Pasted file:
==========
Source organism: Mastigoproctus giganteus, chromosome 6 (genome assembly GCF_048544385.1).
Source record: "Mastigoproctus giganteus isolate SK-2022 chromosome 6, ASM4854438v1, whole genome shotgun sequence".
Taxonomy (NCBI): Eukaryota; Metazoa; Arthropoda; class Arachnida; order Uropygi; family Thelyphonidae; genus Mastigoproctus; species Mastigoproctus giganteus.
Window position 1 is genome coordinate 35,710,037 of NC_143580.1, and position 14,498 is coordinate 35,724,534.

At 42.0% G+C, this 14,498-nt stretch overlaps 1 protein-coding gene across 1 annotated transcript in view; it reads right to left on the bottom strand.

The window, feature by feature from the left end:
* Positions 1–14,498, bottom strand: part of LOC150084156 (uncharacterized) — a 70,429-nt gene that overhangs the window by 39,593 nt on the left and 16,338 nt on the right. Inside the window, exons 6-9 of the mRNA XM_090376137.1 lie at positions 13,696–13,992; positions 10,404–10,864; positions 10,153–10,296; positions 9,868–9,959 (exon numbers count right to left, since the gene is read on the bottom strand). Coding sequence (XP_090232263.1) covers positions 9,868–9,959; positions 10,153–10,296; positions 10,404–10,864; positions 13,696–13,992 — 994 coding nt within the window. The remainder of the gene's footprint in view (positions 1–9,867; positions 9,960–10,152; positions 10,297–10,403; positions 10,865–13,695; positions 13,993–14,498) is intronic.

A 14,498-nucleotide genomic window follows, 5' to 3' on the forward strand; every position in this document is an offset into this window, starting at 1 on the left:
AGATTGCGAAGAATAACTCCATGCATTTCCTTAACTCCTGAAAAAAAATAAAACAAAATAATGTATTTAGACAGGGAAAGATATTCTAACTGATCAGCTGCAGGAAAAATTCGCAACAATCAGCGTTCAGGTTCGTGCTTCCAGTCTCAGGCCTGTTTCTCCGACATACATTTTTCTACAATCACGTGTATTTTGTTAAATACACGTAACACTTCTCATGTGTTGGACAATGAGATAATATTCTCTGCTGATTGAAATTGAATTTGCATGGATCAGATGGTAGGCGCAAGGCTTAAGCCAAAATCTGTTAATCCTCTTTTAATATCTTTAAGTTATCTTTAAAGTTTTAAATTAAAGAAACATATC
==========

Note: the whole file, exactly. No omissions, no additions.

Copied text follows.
Source organism: Mastigoproctus giganteus, chromosome 6 (genome assembly GCF_048544385.1).
Source record: "Mastigoproctus giganteus isolate SK-2022 chromosome 6, ASM4854438v1, whole genome shotgun sequence".
Taxonomy (NCBI): Eukaryota; Metazoa; Arthropoda; class Arachnida; order Uropygi; family Thelyphonidae; genus Mastigoproctus; species Mastigoproctus giganteus.
Window position 1 is genome coordinate 35,710,037 of NC_143580.1, and position 14,498 is coordinate 35,724,534.

At 42.0% G+C, this 14,498-nt stretch overlaps 1 protein-coding gene across 1 annotated transcript in view; it reads right to left on the bottom strand.

The window, feature by feature from the left end:
* Positions 1–14,498, bottom strand: part of LOC150084156 (uncharacterized) — a 70,429-nt gene that overhangs the window by 39,593 nt on the left and 16,338 nt on the right. Inside the window, exons 6-9 of the mRNA XM_090376137.1 lie at positions 13,696–13,992; positions 10,404–10,864; positions 10,153–10,296; positions 9,868–9,959 (exon numbers count right to left, since the gene is read on the bottom strand). Coding sequence (XP_090232263.1) covers positions 9,868–9,959; positions 10,153–10,296; positions 10,404–10,864; positions 13,696–13,992 — 994 coding nt within the window. The remainder of the gene's footprint in view (positions 1–9,867; positions 9,960–10,152; positions 10,297–10,403; positions 10,865–13,695; positions 13,993–14,498) is intronic.

A 14,498-nucleotide genomic window follows, 5' to 3' on the forward strand; every position in this document is an offset into this window, starting at 1 on the left:
AGATTGCGAAGAATAACTCCATGCATTTCCTTAACTCCTGAAAAAAAATAAAACAAAATAATGTATTTAGACAGGGAAAGATATTCTAACTGATCAGCTGCAGGAAAAATTCGCAACAATCAGCGTTCAGGTTCGTGCTTCCAGTCTCAGGCCTGTTTCTCCGACATACATTTTTCTACAATCACGTGTATTTTGTTAAATACACGTAACACTTCTCATGTGTTGGACAATGAGATAATATTCTCTGCTGATTGAAATTGAATTTGCATGGATCAGATGGTAGGCGCAAGGCTTAAGCCAAAATCTGTTAATCCTCTTTTAATATCTTTAAGTTATCTTTAAAGTTTTAAATTAAAGAAACATATC